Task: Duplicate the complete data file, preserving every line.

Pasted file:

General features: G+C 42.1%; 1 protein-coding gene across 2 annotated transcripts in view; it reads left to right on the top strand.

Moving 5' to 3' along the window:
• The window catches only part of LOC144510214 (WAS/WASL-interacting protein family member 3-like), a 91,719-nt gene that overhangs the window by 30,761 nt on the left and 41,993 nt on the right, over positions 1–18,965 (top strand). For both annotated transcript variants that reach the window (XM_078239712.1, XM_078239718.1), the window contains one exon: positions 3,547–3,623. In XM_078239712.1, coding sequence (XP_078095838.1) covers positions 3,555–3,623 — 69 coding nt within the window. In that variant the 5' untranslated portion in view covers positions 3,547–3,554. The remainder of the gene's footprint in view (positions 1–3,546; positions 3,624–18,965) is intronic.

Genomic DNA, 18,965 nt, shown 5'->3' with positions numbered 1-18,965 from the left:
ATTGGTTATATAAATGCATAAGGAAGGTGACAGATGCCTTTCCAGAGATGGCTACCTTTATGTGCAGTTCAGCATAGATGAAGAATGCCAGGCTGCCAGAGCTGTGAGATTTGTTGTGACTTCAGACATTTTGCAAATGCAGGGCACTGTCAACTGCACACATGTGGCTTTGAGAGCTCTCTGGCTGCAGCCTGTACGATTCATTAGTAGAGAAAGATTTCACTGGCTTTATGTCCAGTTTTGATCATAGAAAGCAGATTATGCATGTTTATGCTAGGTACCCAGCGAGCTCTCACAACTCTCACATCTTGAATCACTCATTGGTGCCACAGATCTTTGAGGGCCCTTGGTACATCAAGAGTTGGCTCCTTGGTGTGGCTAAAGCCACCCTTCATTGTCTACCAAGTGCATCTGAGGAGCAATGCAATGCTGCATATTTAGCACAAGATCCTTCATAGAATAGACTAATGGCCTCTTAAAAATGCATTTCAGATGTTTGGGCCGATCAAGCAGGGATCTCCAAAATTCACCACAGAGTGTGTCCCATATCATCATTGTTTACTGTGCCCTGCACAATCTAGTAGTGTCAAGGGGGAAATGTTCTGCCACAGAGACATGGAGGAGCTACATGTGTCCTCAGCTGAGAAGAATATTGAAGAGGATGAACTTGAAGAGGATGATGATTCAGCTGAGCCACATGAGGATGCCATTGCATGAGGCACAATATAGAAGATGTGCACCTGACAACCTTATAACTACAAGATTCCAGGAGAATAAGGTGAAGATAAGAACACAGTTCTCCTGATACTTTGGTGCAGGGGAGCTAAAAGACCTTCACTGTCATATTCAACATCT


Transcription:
General features: G+C 42.1%; 1 protein-coding gene across 2 annotated transcripts in view; it reads left to right on the top strand.

Moving 5' to 3' along the window:
• The window catches only part of LOC144510214 (WAS/WASL-interacting protein family member 3-like), a 91,719-nt gene that overhangs the window by 30,761 nt on the left and 41,993 nt on the right, over positions 1–18,965 (top strand). For both annotated transcript variants that reach the window (XM_078239712.1, XM_078239718.1), the window contains one exon: positions 3,547–3,623. In XM_078239712.1, coding sequence (XP_078095838.1) covers positions 3,555–3,623 — 69 coding nt within the window. In that variant the 5' untranslated portion in view covers positions 3,547–3,554. The remainder of the gene's footprint in view (positions 1–3,546; positions 3,624–18,965) is intronic.

Genomic DNA, 18,965 nt, shown 5'->3' with positions numbered 1-18,965 from the left:
ATTGGTTATATAAATGCATAAGGAAGGTGACAGATGCCTTTCCAGAGATGGCTACCTTTATGTGCAGTTCAGCATAGATGAAGAATGCCAGGCTGCCAGAGCTGTGAGATTTGTTGTGACTTCAGACATTTTGCAAATGCAGGGCACTGTCAACTGCACACATGTGGCTTTGAGAGCTCTCTGGCTGCAGCCTGTACGATTCATTAGTAGAGAAAGATTTCACTGGCTTTATGTCCAGTTTTGATCATAGAAAGCAGATTATGCATGTTTATGCTAGGTACCCAGCGAGCTCTCACAACTCTCACATCTTGAATCACTCATTGGTGCCACAGATCTTTGAGGGCCCTTGGTACATCAAGAGTTGGCTCCTTGGTGTGGCTAAAGCCACCCTTCATTGTCTACCAAGTGCATCTGAGGAGCAATGCAATGCTGCATATTTAGCACAAGATCCTTCATAGAATAGACTAATGGCCTCTTAAAAATGCATTTCAGATGTTTGGGCCGATCAAGCAGGGATCTCCAAAATTCACCACAGAGTGTGTCCCATATCATCATTGTTTACTGTGCCCTGCACAATCTAGTAGTGTCAAGGGGGAAATGTTCTGCCACAGAGACATGGAGGAGCTACATGTGTCCTCAGCTGAGAAGAATATTGAAGAGGATGAACTTGAAGAGGATGATGATTCAGCTGAGCCACATGAGGATGCCATTGCATGAGGCACAATATAGAAGATGTGCACCTGACAACCTTATAACTACAAGATTCCAGGAGAATAAGGTGAAGATAAGAACACAGTTCTCCTGATACTTTGGTGCAGGGGAGCTAAAAGACCTTCACTGTCATATTCAACATCT